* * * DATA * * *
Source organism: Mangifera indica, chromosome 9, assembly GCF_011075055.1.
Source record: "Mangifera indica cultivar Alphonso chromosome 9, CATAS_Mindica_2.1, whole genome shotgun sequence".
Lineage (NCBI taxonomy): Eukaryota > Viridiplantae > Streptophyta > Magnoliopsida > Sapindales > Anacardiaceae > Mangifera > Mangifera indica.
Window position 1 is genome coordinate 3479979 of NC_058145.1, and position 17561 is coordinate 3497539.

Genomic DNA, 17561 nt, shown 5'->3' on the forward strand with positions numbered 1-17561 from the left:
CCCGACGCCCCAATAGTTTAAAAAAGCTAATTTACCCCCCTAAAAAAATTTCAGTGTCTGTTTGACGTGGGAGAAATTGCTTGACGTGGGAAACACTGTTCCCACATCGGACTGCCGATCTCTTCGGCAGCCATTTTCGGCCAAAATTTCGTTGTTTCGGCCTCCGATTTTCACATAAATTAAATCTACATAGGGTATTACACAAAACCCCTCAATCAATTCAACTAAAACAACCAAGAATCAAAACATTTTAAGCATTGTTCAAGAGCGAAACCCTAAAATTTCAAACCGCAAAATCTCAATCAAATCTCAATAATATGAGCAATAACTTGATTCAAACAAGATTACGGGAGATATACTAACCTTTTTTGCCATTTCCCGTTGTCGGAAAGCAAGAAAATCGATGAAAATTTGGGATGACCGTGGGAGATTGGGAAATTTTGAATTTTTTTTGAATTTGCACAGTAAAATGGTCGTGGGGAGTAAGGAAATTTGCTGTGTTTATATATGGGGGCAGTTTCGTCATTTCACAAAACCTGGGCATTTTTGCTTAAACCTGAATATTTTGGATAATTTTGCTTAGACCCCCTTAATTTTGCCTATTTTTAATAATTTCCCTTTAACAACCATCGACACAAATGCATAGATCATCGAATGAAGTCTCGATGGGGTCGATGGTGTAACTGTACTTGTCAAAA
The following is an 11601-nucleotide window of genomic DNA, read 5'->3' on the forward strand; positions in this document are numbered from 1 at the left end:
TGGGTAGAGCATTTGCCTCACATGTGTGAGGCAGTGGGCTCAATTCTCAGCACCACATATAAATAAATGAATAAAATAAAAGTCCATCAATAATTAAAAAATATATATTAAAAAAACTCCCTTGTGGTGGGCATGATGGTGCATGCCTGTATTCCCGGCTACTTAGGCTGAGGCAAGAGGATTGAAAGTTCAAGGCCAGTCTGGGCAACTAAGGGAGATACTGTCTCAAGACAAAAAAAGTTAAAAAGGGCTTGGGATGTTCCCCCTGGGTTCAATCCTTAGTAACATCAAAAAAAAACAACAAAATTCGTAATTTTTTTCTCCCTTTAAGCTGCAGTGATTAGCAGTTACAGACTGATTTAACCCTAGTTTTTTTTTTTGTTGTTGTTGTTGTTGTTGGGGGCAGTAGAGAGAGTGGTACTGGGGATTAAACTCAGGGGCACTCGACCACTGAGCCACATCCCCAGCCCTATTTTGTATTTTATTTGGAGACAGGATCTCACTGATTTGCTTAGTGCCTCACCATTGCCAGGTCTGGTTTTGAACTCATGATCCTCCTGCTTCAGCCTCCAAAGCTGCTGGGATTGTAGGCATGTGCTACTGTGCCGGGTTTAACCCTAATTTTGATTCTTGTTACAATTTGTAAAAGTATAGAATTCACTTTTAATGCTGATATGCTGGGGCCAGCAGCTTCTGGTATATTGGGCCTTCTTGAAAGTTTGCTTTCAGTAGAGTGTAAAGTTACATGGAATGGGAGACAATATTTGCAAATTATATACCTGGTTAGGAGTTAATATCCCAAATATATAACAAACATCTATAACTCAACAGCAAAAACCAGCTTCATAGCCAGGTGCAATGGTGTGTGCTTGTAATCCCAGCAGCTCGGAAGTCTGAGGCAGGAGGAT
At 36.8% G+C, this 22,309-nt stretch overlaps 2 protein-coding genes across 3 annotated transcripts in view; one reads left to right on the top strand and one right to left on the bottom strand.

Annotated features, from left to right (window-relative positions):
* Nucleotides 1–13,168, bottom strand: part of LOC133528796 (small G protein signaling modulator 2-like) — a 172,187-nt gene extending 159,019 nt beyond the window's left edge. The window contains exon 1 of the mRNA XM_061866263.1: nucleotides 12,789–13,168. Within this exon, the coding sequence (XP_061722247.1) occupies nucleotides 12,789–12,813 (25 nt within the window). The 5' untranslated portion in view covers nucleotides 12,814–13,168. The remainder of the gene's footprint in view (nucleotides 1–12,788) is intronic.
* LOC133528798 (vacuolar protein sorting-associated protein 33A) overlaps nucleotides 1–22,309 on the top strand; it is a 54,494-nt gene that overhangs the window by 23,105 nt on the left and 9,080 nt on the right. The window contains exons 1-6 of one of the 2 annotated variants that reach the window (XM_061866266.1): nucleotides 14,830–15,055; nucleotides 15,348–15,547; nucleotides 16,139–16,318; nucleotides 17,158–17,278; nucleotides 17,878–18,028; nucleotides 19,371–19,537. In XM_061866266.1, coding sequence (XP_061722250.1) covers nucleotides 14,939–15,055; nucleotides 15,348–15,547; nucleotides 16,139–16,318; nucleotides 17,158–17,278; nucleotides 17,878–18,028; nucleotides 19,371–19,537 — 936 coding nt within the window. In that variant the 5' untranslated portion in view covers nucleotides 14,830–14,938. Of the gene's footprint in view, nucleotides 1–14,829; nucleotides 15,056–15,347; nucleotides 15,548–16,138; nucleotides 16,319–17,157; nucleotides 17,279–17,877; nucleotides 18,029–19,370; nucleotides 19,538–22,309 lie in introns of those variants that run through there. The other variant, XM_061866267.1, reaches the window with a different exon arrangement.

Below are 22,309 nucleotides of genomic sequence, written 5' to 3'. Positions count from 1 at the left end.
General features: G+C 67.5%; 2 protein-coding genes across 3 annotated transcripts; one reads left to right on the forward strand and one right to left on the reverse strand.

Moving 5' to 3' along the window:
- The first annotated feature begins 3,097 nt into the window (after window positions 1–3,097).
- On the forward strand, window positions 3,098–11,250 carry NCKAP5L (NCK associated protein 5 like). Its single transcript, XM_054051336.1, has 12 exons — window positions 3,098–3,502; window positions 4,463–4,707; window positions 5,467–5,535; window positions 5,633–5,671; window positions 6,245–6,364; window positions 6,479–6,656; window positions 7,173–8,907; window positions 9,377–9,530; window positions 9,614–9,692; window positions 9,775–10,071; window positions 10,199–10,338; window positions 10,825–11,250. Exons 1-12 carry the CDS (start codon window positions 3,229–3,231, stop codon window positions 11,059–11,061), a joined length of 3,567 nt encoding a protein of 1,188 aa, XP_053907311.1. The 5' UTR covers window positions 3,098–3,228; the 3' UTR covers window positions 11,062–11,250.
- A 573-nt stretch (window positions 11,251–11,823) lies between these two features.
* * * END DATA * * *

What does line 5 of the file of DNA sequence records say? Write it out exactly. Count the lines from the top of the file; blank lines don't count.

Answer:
Genomic DNA, 17561 nt, shown 5'->3' on the forward strand with positions numbered 1-17561 from the left: